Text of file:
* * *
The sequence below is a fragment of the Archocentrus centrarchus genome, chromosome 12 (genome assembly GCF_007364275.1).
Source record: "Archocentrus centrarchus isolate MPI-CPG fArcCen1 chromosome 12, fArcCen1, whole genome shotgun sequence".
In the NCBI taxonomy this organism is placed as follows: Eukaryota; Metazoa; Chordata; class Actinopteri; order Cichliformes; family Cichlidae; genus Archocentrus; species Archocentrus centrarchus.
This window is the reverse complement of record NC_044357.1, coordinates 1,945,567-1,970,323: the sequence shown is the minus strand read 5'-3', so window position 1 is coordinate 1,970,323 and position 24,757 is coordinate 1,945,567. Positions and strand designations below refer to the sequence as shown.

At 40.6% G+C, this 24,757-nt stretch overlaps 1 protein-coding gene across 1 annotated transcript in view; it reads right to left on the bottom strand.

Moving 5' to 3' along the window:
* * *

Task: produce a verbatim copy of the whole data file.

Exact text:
The sequence below is a fragment of the Archocentrus centrarchus genome, chromosome 12 (genome assembly GCF_007364275.1).
Source record: "Archocentrus centrarchus isolate MPI-CPG fArcCen1 chromosome 12, fArcCen1, whole genome shotgun sequence".
In the NCBI taxonomy this organism is placed as follows: Eukaryota; Metazoa; Chordata; class Actinopteri; order Cichliformes; family Cichlidae; genus Archocentrus; species Archocentrus centrarchus.
This window is the reverse complement of record NC_044357.1, coordinates 1,945,567-1,970,323: the sequence shown is the minus strand read 5'-3', so window position 1 is coordinate 1,970,323 and position 24,757 is coordinate 1,945,567. Positions and strand designations below refer to the sequence as shown.

At 40.6% G+C, this 24,757-nt stretch overlaps 1 protein-coding gene across 1 annotated transcript in view; it reads right to left on the bottom strand.

Moving 5' to 3' along the window: